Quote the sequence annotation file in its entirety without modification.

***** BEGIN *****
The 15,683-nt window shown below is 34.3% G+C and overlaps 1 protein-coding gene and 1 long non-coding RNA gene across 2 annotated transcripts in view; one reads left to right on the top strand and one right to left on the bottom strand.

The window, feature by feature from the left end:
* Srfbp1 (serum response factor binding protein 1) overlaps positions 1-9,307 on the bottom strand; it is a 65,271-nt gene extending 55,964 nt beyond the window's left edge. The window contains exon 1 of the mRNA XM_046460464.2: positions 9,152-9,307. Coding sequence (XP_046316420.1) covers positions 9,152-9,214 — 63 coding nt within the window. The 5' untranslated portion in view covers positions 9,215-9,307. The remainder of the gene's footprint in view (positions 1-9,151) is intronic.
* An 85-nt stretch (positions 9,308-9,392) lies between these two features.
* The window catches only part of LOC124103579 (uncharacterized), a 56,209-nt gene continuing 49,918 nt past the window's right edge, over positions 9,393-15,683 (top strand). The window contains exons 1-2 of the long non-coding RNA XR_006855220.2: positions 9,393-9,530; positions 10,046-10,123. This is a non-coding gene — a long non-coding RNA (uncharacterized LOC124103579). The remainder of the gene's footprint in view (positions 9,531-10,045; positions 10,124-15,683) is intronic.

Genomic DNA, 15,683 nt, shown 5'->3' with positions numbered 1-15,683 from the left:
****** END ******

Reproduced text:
The 15,683-nt window shown below is 34.3% G+C and overlaps 1 protein-coding gene and 1 long non-coding RNA gene across 2 annotated transcripts in view; one reads left to right on the top strand and one right to left on the bottom strand.

The window, feature by feature from the left end:
* Srfbp1 (serum response factor binding protein 1) overlaps positions 1-9,307 on the bottom strand; it is a 65,271-nt gene extending 55,964 nt beyond the window's left edge. The window contains exon 1 of the mRNA XM_046460464.2: positions 9,152-9,307. Coding sequence (XP_046316420.1) covers positions 9,152-9,214 — 63 coding nt within the window. The 5' untranslated portion in view covers positions 9,215-9,307. The remainder of the gene's footprint in view (positions 1-9,151) is intronic.
* An 85-nt stretch (positions 9,308-9,392) lies between these two features.
* The window catches only part of LOC124103579 (uncharacterized), a 56,209-nt gene continuing 49,918 nt past the window's right edge, over positions 9,393-15,683 (top strand). The window contains exons 1-2 of the long non-coding RNA XR_006855220.2: positions 9,393-9,530; positions 10,046-10,123. This is a non-coding gene — a long non-coding RNA (uncharacterized LOC124103579). The remainder of the gene's footprint in view (positions 9,531-10,045; positions 10,124-15,683) is intronic.

Genomic DNA, 15,683 nt, shown 5'->3' with positions numbered 1-15,683 from the left: